Homework 2


Due: February 18, 2010

The quadtree is an important data structure for optimizing the speed of collision detection in 2D computer games with many potential object collision pairs. In this assignment, you will implement a quadtree, and then create a simple simulation of 100 independently moving and colliding squares to test your implementation. The goal of the assignment is to develop deep proficiency with the quadtree data structure, work with list data structures, develop a simple physical simulation, and implement simple graphics using XNA.

For this assignment, you must create a simulation of 100 squares, each 16x16 pixels wide. Each square is initially white in color. Each square should be given a random position on screen, and a random initial velocity of between 0 and 5 pixels per clock tick in both x and y axes (i.e., x and y velocity can be different from each other). Square positions are updated every clock tick.

When squares collide, they change color to red, and remain red until they finish colliding. When a square no longer is intersecting another square, it reverts back to white.

A quadtree data structure of at least depth 4 must be part of the implementation of collision detection. Square position updates must result in updates to the quadtree, rather than a complete recomputation of the quadtree. It is unacceptable to regenerate the quadtree in each clock tick.

When a square hits the edge of the window, it should "bounce", and thereby stay in the visible part of the playfield.

Use of the GOTO statement outside of case statement blocks is forbidden.


Submit a single zip file with all source code, executables, and a readme file for your project on the moodle class page. The readme file should contain precise instructions on how to run your assignment including any text commands or keyboard shortcuts. In some cases, we may request a demonstration of your working assignment in order to correct your submission.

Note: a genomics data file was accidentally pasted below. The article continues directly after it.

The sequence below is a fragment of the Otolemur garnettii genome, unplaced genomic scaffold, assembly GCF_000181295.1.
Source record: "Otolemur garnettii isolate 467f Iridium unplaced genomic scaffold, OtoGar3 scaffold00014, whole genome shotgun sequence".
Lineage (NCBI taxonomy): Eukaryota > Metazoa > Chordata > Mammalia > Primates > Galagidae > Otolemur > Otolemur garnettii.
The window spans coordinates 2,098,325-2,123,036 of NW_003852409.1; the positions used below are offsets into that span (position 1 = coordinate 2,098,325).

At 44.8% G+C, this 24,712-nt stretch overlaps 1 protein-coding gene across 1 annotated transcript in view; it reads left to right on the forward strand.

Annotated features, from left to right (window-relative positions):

Extra Credit

You may receive up to 15 points of extra credit by adding all of the following features:

Make the number of squares (with no maximum number) and size of squares controllable by the XBox 360 controller.
Have the squares bounce off one another.
Add 10 blue stationary rectangles of size 48x144 into the playfield, and have all squares bounce off of these rectangles.

Evaluation Criteria

ssessment of the Quadtrees assignment focuses on two areas: correctness (75%) and design (25%).

For correctness, assignments will be examined to ensure they correctly implement the assignment specification. In particular:

  • Is the quadtree data structure implemented correctly? Does it correctly handle position updates and lookups? Are squares that span multiple quadtree regions handled correctly?
  • Does collision detection correctly detect collisions, even with squares whose boundaries extend over the edge of a region in the quadtree? Do the squares change color when a collision occurs? Does collision checking make use of the Quadtree data structure ?
  • Is the physics simulation implemented correctly? That is, do the squares change position on each clock tick?
  • Do the squares correctly bounce at the edges of the window?
For design, we will examine your source code to ensure it follows reasonable object-oriented design technique. In particular, we expect to see a class for the quadtree, an array or list holding the squares, and a class or structure representing each square. The quadtree data structure should be completely separate from the display of squares (model-view separation). That is, there should be no XNA display code inside the quadtree class. The quadtree data structure should also be separate from the update of square positions. That is, inside the class or structure representing squares, there should be a method that updates the position of the square, then calls into the quadtree to cause an update.

Use of the GOTO statement outside of case statement blocks is forbidden, and will result in an assignment grade of zero.

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